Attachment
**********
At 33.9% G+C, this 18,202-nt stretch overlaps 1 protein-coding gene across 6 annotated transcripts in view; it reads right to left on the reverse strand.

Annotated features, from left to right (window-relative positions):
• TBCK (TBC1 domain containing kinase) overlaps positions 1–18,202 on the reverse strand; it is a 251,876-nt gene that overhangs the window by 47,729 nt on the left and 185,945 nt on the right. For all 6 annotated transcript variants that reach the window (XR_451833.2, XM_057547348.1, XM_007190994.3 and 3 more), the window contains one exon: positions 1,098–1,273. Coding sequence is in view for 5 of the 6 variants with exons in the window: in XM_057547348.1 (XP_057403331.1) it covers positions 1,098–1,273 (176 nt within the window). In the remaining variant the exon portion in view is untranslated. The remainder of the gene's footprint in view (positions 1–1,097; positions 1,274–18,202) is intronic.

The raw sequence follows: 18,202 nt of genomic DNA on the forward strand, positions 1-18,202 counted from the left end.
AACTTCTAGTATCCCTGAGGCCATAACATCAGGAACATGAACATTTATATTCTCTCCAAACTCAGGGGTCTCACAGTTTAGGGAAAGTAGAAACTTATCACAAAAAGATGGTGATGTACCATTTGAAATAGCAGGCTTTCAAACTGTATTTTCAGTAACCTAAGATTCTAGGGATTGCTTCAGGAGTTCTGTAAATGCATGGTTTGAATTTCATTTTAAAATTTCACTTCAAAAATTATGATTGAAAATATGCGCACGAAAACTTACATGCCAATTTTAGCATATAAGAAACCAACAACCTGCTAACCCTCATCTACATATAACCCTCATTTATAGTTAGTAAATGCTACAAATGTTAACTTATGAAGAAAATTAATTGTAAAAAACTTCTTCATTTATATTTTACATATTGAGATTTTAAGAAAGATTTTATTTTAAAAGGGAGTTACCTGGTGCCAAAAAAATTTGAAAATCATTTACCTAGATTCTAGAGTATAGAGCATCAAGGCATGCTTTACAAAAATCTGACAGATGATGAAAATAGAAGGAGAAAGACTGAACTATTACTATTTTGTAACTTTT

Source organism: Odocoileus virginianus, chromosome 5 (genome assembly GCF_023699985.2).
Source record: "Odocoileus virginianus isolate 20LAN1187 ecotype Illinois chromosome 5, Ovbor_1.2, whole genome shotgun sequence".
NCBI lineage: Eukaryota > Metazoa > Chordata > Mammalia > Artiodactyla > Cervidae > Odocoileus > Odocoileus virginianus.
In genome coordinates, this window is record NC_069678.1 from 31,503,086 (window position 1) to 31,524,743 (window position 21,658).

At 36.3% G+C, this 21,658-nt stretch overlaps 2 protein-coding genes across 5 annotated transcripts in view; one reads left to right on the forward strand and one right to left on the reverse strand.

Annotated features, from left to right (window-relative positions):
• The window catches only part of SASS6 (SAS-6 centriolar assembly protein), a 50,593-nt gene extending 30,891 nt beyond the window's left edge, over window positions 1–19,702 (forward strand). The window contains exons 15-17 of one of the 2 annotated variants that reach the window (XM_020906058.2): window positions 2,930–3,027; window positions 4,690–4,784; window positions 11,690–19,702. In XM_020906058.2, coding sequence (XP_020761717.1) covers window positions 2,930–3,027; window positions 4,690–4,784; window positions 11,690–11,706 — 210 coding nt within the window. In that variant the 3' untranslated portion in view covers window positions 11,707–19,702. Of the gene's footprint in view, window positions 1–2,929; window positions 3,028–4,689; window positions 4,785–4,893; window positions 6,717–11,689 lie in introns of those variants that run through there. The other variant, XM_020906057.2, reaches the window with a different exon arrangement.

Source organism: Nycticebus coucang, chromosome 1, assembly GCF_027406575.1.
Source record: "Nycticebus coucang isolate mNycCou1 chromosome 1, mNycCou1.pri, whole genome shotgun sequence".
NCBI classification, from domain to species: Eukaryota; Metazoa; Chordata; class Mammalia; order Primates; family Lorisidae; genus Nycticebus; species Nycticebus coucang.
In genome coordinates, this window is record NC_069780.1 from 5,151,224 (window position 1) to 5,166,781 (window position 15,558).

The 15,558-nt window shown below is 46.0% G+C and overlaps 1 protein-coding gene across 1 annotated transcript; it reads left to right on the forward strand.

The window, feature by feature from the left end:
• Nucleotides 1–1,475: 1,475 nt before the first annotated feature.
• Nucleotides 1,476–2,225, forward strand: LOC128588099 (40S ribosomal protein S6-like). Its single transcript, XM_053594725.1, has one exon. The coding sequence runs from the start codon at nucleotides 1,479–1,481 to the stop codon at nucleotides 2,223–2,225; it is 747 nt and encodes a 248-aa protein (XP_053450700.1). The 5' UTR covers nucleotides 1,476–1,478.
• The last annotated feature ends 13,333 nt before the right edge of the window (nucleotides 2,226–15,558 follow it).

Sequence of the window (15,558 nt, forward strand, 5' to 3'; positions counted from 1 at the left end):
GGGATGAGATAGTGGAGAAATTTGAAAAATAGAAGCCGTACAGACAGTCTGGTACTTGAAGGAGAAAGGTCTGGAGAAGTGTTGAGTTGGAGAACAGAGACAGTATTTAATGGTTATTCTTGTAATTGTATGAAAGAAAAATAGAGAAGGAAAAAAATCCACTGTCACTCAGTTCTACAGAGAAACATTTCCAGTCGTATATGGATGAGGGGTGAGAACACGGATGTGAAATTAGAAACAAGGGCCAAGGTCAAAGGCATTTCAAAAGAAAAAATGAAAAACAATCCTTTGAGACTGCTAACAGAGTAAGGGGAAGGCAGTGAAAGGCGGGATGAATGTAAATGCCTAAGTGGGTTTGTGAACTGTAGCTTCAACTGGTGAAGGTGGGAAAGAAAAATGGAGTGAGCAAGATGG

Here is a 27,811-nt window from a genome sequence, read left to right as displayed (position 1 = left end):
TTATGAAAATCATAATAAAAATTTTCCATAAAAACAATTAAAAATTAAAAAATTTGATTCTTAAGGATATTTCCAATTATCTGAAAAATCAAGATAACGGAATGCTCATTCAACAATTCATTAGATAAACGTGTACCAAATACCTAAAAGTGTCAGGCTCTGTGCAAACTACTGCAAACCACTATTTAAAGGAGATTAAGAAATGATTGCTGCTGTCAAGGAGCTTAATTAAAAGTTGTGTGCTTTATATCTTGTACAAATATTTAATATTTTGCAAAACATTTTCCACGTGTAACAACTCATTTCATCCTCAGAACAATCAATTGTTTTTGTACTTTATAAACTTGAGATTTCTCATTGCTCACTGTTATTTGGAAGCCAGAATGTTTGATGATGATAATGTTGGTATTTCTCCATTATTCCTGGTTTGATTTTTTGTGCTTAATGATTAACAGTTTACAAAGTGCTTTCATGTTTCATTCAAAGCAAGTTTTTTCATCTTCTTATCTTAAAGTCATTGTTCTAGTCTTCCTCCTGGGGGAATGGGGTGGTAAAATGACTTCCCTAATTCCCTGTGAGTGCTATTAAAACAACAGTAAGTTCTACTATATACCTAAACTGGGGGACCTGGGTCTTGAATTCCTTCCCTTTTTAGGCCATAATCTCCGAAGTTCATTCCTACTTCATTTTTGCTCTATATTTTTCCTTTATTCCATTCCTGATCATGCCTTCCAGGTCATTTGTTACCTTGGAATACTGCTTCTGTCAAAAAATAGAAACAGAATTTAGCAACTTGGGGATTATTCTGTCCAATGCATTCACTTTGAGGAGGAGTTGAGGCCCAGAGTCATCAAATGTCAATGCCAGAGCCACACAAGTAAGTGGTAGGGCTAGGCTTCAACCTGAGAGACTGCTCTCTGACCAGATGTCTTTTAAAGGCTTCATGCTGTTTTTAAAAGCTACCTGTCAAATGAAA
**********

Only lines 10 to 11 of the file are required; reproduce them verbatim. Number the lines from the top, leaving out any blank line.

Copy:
At 36.3% G+C, this 21,658-nt stretch overlaps 2 protein-coding genes across 5 annotated transcripts in view; one reads left to right on the forward strand and one right to left on the reverse strand.

Annotated features, from left to right (window-relative positions):